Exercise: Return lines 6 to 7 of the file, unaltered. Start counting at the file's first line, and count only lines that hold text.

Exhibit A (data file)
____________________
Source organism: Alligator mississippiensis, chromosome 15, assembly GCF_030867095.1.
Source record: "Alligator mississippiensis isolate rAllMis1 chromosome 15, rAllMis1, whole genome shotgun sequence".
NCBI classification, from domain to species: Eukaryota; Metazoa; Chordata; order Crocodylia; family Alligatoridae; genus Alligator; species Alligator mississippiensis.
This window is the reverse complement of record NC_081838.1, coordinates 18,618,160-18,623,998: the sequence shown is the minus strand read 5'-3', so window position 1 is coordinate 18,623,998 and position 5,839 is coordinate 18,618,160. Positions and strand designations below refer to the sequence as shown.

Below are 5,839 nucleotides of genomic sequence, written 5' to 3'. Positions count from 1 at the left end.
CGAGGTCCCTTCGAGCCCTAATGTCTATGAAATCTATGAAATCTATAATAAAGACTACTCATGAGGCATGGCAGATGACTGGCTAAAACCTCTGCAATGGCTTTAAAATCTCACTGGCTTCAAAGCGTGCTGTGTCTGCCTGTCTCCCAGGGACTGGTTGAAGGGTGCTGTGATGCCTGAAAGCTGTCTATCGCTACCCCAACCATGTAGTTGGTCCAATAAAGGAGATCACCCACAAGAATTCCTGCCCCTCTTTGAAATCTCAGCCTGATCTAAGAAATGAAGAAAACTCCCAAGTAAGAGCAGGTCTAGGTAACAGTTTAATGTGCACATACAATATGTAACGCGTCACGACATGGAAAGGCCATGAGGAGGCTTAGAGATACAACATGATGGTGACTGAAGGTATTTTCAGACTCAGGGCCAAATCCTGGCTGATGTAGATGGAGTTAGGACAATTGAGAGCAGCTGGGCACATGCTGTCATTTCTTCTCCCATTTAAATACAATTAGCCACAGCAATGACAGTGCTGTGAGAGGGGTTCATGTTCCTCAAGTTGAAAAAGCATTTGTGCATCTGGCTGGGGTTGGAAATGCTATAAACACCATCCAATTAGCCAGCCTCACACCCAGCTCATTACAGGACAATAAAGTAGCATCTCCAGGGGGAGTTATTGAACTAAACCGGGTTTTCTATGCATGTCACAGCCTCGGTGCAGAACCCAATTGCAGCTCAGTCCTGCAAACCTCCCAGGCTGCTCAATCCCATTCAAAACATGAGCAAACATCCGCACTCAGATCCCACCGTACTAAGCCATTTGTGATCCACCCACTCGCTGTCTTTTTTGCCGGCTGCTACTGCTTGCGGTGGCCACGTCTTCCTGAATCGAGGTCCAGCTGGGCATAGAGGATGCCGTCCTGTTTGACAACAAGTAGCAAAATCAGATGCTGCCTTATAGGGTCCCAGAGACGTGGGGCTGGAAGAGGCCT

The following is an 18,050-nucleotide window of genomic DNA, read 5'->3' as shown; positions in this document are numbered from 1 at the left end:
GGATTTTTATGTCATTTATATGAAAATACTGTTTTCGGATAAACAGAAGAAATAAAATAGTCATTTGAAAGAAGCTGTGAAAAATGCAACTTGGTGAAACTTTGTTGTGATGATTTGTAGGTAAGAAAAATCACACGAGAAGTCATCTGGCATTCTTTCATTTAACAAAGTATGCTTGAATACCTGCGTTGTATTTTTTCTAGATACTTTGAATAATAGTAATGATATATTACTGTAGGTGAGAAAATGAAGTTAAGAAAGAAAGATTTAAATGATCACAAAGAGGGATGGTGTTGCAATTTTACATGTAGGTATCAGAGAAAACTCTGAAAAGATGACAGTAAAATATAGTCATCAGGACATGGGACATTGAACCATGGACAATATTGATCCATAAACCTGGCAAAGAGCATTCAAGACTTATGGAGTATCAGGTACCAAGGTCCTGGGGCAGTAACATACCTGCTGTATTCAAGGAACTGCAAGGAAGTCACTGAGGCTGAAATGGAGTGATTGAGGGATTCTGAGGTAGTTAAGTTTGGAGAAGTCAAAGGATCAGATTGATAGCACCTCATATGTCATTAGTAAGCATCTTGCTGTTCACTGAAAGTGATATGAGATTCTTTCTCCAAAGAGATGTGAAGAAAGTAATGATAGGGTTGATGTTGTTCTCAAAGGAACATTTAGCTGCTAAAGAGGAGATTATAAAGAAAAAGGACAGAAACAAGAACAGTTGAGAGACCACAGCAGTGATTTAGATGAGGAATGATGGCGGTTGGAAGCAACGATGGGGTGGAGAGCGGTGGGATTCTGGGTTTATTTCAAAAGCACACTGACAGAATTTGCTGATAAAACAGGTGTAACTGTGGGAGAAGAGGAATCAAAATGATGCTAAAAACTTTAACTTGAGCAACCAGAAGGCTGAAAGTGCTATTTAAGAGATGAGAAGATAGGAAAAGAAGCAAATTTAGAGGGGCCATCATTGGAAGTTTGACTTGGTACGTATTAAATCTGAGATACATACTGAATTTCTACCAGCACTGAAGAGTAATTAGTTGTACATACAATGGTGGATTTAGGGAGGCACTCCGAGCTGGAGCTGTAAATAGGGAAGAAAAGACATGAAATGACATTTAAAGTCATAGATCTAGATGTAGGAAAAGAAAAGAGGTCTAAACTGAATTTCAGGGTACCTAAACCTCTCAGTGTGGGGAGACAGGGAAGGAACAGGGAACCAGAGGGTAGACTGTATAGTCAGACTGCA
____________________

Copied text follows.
CGAGGTCCCTTCGAGCCCTAATGTCTATGAAATCTATGAAATCTATAATAAAGACTACTCATGAGGCATGGCAGATGACTGGCTAAAACCTCTGCAATGGCTTTAAAATCTCACTGGCTTCAAAGCGTGCTGTGTCTGCCTGTCTCCCAGGGACTGGTTGAAGGGTGCTGTGATGCCTGAAAGCTGTCTATCGCTACCCCAACCATGTAGTTGGTCCAATAAAGGAGATCACCCACAAGAATTCCTGCCCCTCTTTGAAATCTCAGCCTGATCTAAGAAATGAAGAAAACTCCCAAGTAAGAGCAGGTCTAGGTAACAGTTTAATGTGCACATACAATATGTAACGCGTCACGACATGGAAAGGCCATGAGGAGGCTTAGAGATACAACATGATGGTGACTGAAGGTATTTTCAGACTCAGGGCCAAATCCTGGCTGATGTAGATGGAGTTAGGACAATTGAGAGCAGCTGGGCACATGCTGTCATTTCTTCTCCCATTTAAATACAATTAGCCACAGCAATGACAGTGCTGTGAGAGGGGTTCATGTTCCTCAAGTTGAAAAAGCATTTGTGCATCTGGCTGGGGTTGGAAATGCTATAAACACCATCCAATTAGCCAGCCTCACACCCAGCTCATTACAGGACAATAAAGTAGCATCTCCAGGGGGAGTTATTGAACTAAACCGGGTTTTCTATGCATGTCACAGCCTCGGTGCAGAACCCAATTGCAGCTCAGTCCTGCAAACCTCCCAGGCTGCTCAATCCCATTCAAAACATGAGCAAACATCCGCACTCAGATCCCACCGTACTAAGCCATTTGTGATCCACCCACTCGCTGTCTTTTTTGCCGGCTGCTACTGCTTGCGGTGGCCACGTCTTCCTGAATCGAGGTCCAGCTGGGCATAGAGGATGCCGTCCTGTTTGACAACAAGTAGCAAAATCAGATGCTGCCTTATAGGGTCCCAGAGACGTGGGGCTGGAAGAGGCCT

The following is an 18,050-nucleotide window of genomic DNA, read 5'->3' as shown; positions in this document are numbered from 1 at the left end: